Lastly, I want to flag -- I have a little prop here today. I want to flag this event which you should mark on your calendars: November 7th and 8th here at IMF Headquarters is the annual Jacques Polak Research Conference. This year it’s honoring Stanley Fischer, former Israeli Central Bank Chief, and former senior official here at the IMF. The keynote speaker at the event will be Paul Krugman. My understanding is Fed Chairman Bernanke, Larry Summers, a host of other prominent economists will be attending this research conference this year. Again, mark your calendar, November 7th and 8th. Press have to pre-register.

Okay. With that, we’ll turn to the floor for some questions. I think we have some -- go ahead.

QUESTIONER: The first question is when the mission is going to Greece and who is going to lead the mission this time? Is Mr. Thomsen going back?

MR. MURRAY: Poul Thomsen will be the mission chief when the mission goes back. Poul will be on the ground sometime in early November. I don’t have precise dates for you, but it will be early November that the mission will return to Athens to work on the fifth review of the program.

QUESTIONER: Do you have dates already?

MR. MURRAY: Right now we’re just saying early November. It’s fairly soon.

QUESTIONER: The next question I have is that the Prime Minister of Greece and also the Finance Minister of Greece, both stated that they reject any new measures, saying that the Greek people cannot bear any new measures. On contrary, the IMF and the rest of the troika, as I understand -- and if I’m wrong, please correct me -- they want more steps and more measures. Keeping this agreement between the Greek government and the troika, can you tell us what is the position of the IMF on this issue?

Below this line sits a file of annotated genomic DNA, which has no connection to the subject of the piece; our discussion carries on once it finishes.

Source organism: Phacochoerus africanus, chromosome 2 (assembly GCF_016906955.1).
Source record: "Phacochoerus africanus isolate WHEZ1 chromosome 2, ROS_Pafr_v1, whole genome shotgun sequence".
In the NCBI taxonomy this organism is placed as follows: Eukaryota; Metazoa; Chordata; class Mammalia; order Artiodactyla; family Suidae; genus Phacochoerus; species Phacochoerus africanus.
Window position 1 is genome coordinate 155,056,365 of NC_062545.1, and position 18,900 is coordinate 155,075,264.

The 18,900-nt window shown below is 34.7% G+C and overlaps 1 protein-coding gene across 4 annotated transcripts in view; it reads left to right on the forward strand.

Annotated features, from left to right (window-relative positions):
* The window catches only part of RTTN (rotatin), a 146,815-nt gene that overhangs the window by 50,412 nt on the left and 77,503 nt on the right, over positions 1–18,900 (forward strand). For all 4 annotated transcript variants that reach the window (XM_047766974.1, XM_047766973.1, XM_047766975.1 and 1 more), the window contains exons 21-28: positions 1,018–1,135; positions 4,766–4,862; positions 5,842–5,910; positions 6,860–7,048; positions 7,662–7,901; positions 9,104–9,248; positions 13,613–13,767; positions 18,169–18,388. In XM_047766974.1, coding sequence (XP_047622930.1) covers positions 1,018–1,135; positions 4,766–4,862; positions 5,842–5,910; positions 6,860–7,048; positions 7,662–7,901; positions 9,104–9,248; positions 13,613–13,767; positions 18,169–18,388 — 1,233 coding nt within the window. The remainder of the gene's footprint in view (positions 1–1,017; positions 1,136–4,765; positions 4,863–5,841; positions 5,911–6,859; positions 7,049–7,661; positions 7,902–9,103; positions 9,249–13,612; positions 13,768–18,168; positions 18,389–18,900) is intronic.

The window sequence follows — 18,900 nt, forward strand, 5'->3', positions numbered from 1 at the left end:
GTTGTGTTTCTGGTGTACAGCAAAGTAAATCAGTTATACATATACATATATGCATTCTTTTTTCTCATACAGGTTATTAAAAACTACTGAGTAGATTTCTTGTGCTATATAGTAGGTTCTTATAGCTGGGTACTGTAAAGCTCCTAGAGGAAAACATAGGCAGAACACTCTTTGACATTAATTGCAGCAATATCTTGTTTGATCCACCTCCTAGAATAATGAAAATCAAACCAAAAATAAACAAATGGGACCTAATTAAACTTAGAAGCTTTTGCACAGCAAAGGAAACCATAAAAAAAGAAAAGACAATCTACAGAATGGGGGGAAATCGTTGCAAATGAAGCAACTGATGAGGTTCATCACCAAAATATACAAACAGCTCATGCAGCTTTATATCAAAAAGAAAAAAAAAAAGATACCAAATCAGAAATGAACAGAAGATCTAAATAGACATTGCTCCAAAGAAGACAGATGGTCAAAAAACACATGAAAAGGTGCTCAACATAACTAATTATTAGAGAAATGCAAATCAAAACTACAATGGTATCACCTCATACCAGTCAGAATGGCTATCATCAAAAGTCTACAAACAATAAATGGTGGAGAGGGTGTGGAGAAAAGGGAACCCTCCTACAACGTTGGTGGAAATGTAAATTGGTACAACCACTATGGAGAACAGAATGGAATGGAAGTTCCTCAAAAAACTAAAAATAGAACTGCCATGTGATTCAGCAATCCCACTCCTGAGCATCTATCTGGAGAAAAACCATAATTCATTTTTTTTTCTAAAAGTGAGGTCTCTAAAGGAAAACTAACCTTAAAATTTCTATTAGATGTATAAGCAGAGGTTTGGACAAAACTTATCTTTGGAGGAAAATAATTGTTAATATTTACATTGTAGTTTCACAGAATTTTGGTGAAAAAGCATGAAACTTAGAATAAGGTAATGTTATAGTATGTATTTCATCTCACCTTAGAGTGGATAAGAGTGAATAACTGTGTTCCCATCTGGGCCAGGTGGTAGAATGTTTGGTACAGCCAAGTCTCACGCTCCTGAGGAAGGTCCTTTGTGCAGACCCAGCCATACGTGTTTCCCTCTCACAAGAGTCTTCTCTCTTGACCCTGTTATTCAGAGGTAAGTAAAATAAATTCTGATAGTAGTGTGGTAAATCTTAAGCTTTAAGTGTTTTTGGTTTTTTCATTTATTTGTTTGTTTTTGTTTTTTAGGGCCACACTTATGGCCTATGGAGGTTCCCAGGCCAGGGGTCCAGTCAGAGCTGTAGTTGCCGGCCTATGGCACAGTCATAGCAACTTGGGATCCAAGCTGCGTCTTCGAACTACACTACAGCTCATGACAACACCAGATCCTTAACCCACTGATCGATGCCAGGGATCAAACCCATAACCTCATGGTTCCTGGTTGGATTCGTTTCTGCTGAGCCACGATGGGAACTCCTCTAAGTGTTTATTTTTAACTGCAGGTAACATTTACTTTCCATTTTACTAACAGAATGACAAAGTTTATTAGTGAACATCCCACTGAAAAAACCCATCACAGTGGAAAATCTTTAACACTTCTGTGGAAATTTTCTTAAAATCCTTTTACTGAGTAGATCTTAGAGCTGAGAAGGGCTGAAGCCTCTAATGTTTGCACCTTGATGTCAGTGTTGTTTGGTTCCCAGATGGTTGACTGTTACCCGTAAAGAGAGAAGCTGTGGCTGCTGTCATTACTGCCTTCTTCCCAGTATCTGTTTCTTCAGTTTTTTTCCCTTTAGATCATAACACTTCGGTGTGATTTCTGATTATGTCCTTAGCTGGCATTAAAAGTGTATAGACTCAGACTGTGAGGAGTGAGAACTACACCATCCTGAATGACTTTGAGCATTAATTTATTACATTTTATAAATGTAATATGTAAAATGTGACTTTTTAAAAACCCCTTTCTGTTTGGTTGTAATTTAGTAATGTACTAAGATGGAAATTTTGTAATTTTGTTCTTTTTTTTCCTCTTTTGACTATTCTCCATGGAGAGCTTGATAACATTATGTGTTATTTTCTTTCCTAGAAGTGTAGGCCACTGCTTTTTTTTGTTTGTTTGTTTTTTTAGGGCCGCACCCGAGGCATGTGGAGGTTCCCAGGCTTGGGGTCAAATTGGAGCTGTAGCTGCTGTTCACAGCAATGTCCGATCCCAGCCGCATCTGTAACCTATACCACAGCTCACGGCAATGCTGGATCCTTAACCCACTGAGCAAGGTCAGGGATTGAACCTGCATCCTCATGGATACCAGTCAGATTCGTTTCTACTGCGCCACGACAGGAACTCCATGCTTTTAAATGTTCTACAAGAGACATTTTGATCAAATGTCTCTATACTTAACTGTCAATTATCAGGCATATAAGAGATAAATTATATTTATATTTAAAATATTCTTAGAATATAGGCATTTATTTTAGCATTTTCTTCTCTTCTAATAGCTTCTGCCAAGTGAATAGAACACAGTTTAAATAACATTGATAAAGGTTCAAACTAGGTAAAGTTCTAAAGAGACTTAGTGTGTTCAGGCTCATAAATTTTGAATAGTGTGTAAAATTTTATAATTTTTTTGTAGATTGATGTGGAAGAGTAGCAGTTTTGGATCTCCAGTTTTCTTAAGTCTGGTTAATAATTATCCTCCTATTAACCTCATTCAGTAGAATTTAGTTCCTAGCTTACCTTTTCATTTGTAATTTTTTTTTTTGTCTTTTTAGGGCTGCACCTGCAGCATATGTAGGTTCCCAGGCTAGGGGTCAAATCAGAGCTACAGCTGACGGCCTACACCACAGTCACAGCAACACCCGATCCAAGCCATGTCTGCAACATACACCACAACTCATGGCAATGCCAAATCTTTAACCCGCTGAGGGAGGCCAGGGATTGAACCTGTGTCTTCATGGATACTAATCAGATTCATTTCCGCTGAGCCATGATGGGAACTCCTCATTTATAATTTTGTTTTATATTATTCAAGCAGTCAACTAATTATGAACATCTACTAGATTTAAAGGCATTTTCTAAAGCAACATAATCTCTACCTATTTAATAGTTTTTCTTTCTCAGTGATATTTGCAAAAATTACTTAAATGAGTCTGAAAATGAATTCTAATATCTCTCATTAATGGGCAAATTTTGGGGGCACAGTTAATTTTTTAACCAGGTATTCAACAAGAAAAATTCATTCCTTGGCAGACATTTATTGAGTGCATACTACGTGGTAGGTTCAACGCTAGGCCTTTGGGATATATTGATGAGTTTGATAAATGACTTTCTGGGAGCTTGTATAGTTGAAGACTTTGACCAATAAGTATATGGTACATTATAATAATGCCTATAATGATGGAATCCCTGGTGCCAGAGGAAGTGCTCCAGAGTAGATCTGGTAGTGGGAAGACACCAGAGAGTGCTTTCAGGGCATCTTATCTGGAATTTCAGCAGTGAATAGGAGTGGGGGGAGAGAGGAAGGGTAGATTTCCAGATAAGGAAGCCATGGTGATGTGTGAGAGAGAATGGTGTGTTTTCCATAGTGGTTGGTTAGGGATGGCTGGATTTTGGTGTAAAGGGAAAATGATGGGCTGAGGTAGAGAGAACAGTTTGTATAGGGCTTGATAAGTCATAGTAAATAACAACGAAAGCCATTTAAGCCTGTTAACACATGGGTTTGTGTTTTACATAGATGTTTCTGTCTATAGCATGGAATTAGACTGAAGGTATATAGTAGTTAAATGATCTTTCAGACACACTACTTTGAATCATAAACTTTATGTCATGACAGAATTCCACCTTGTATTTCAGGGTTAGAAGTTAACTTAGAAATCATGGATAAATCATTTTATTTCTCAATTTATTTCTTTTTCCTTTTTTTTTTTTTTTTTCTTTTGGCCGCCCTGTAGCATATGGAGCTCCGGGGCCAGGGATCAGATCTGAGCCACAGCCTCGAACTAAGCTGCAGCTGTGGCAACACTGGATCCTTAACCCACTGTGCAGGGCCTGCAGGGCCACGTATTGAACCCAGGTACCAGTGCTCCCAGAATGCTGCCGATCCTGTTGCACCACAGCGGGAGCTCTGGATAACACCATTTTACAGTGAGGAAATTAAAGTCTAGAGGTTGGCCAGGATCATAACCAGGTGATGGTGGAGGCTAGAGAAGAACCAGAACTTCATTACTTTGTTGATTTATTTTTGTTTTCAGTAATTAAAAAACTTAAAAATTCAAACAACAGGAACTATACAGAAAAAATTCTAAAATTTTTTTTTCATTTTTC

MR. MURRAY: Thanks for the question. You know, right now there’s been technical discussions for some time now on the fifth review. I’m not going to be explicit in terms of what the outcome of the mission will be. They’re clearly looking at a host of issues and there will be, as usual, communication at the conclusion of the mission in Athens. But the one thing I do have to remind people about is what the Managing Director said during the Annual Meetings. You may recall that she had a press conference here prior to the IMFC meeting and she noted that a mission would be going to Athens, that it would be looking at the budget and what not, but that if new measures were needed, it is not going to be in the form of additional across the board fiscal measures, that is, undifferentiated cuts in wages and pensions. Beyond what the make-up of policies would be going forward, I’m not in a position to get into that.

QUESTIONER: On Greece, the pace things are going, and I know there’s this financial gap, are we going toward having several reviews at once? Because these things are dragging on and we’re not going to have anything for a few months and (inaudible) now?

MR. MURRAY: Let’s get back to it. Let’s take one thing at a time. Clarify, what do you mean several reviews? I don’t quite understand.